I Survived a Tragic Fire – What I Wished People Around Me Could Understand

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It was an annual work event. Something we used to do year by year.

It is located far from the buzzing city of Miri and the only way to reach there was by a small Twin Otter plane or by boat.

As it was one of our favourite destinations, I went there at least three times a year, and it was like my second home.

Being surrounded by nature was calming, the caves were beautiful and the water was clean. It was a place to detox from the hectic lifestyles of the city.

During the Event…

[Source]

On July 2018, at 5.07 am, in the heart of Baram, Sarawak, a government housing caught fire. The fire was so big, the media caught the smell of it before the sun even rose.

It was still dark when it happened. I remember the sound of glasses breaking, the smell of burning wood and the dark smoke creeping slowly into our bedroom.

I remembered waking up to a bright light. My instinct hit me, “Oh God! It’s a fire!”

I shouted at my roommates to run. I could feel them walking past me in panic, trying to make sense of what had happened.

I grabbed my things and ran into the living room.

Then, I heard one of the tenant’s screams and the sound of someone unlocking the front door.

Following my guts again, I ran towards her scream and thankfully I found my way out, right after her.

When I was out of the burning inferno, to my horror, my roommates weren’t behind me.

(source: Facebook @Syafiq Arisah)

I could hear people shouting, crying for help. My colleagues were trying to make sense of what had happened. Some tried to put off the fire.

It happened within 15 minutes. Without realising, the fire had engulfed everything to ashes – including the people I loved.

The fire took a life, badly injuring two. A life that could have been spared had fear not crept in at the time.

By the time it was over, I was still in shock, dazed and in disbelief at the terror it caused.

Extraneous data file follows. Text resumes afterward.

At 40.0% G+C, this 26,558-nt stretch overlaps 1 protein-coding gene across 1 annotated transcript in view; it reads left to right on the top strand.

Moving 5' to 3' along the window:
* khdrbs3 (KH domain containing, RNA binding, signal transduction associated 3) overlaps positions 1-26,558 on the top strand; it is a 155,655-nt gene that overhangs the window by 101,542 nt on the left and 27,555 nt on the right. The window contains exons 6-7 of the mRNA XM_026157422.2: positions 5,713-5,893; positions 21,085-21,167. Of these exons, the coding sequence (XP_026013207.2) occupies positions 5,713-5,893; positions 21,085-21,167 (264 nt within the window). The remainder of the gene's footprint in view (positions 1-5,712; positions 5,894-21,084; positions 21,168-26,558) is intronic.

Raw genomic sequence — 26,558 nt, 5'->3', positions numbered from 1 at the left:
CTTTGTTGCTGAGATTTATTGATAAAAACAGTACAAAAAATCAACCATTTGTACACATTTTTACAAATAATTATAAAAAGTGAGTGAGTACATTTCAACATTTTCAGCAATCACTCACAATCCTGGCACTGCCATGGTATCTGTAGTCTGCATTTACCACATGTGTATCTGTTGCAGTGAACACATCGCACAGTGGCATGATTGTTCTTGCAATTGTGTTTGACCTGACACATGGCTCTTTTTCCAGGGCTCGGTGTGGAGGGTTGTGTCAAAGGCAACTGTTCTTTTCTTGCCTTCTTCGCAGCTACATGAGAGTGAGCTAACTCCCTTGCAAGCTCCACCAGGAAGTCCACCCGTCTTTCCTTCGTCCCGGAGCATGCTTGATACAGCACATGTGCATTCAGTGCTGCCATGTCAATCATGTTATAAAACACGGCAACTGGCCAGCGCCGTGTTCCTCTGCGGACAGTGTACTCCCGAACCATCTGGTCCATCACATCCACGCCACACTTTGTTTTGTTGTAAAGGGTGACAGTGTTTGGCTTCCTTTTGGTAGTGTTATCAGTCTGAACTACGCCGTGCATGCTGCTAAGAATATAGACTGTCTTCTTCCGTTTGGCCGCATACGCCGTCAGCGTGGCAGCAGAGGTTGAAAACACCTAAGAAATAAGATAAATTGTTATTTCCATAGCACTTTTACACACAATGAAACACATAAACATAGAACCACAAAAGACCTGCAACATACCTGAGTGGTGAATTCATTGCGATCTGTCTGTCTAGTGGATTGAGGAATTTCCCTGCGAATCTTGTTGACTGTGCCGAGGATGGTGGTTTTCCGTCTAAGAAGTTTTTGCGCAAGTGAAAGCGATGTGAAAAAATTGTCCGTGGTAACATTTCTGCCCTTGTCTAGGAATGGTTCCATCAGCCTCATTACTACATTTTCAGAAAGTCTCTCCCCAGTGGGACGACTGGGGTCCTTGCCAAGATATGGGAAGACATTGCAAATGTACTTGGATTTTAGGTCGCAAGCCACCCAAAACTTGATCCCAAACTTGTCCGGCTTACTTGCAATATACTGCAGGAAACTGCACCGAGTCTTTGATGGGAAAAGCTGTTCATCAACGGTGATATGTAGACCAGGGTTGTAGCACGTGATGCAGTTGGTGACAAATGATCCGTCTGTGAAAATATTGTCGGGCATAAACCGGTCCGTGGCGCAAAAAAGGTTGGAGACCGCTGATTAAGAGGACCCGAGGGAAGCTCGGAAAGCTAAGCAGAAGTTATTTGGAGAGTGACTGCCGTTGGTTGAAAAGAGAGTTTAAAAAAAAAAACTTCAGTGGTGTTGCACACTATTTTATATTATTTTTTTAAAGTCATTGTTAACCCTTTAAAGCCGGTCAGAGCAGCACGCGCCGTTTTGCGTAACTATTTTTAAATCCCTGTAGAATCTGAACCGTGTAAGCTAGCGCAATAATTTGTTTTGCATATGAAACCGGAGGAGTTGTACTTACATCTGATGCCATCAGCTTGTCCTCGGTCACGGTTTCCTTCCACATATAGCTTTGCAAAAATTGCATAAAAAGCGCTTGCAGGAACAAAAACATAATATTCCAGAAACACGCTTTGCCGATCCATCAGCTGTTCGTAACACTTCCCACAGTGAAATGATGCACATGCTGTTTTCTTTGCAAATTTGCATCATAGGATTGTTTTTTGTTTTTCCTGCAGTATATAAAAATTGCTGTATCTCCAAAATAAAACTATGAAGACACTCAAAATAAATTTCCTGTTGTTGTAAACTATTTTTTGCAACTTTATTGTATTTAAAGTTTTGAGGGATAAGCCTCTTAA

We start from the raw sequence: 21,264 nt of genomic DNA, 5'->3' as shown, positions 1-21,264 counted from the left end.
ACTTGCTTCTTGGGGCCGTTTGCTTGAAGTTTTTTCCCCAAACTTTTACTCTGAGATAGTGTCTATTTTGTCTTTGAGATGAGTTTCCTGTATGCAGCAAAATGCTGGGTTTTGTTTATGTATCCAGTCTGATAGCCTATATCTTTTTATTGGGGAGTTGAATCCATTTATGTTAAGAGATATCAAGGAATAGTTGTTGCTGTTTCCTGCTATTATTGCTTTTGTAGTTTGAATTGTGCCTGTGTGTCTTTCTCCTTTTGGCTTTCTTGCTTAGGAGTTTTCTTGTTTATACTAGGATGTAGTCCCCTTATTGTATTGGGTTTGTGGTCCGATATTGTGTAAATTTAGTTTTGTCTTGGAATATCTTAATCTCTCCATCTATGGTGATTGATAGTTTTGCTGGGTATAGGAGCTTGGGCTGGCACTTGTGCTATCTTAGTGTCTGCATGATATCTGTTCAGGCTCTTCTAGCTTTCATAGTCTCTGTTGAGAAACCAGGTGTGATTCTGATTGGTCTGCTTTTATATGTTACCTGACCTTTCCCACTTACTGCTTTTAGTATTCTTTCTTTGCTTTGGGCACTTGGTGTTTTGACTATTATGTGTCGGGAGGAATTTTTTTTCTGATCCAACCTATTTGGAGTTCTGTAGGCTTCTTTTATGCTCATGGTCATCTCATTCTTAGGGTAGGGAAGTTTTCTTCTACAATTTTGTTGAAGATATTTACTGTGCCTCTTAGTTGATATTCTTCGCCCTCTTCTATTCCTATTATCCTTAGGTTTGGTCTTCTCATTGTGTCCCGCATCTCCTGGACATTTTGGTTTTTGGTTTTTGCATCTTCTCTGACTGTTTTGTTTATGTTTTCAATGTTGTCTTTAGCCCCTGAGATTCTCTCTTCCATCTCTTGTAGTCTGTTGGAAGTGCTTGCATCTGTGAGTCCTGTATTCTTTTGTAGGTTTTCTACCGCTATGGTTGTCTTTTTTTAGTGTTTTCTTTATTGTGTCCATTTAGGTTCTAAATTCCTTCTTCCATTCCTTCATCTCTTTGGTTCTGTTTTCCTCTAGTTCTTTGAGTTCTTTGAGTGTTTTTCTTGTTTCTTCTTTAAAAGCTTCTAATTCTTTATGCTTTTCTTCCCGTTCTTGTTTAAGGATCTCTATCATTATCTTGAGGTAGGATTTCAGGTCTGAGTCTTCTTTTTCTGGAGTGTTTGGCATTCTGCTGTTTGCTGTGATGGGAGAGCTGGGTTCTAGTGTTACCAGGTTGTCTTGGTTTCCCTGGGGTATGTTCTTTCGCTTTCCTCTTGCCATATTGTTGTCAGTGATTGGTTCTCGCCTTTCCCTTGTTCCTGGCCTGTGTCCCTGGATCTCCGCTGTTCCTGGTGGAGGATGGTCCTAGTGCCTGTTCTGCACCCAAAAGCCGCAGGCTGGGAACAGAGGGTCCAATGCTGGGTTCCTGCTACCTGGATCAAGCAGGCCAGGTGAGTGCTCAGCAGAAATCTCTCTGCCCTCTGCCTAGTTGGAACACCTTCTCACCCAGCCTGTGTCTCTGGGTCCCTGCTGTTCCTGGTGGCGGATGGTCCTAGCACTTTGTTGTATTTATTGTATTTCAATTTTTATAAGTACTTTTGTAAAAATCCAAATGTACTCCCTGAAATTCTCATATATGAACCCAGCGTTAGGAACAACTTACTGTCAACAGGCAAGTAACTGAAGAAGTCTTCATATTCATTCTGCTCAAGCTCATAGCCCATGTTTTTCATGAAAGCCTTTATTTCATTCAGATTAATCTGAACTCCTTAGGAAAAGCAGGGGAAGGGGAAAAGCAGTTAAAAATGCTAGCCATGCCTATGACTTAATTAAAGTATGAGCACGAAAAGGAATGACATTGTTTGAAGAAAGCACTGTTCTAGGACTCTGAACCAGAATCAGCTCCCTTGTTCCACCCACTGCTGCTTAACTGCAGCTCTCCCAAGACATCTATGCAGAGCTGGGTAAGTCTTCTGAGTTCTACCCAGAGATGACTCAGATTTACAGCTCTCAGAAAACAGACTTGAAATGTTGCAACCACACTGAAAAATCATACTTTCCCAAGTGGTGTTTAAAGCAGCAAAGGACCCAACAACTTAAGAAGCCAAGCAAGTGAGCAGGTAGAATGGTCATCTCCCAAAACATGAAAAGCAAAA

I realised I had just lost someone who slept next to me only a few minutes ago.

Reality started to hit me – what do I tell her parents? What do I say to her family? Her fiancée?

I Was Swamped With Questions

As volunteers searched for her in hopes that she might have miraculously escaped, I was questioned by some bystanders who were there to “help” console me. These are some of the things they said:

“Why didn’t you act quicker?”

“What do you mean you were second to escape the house? Then why aren’t you hurt?”

“Everyone was hurt. Why aren’t you even injured a little?”

“Did you wake her up?”

“How did this happen? I think I saw her running out. How brave! At least she died saving her friends.”

While it was a miracle that I escaped unharmed, which till this day my parents believe to be God’s protection, a part of me was trapped in that place.

At the clinic, I was placed in a room to rest. And I could hear the villagers gathering outside, chit-chatting among themselves.

The worst thing I heard yet, just 3 hours after the incident, was: “It felt as if you came here just to send her to her death.”

To me it sounded like they were saying: “You brought her here to kill her, didn’t you?”

After the event…

(source: Facebook @Syafiq Arisah)

Slowly the words consumed me, lingering around, even when everyone had stopped talking.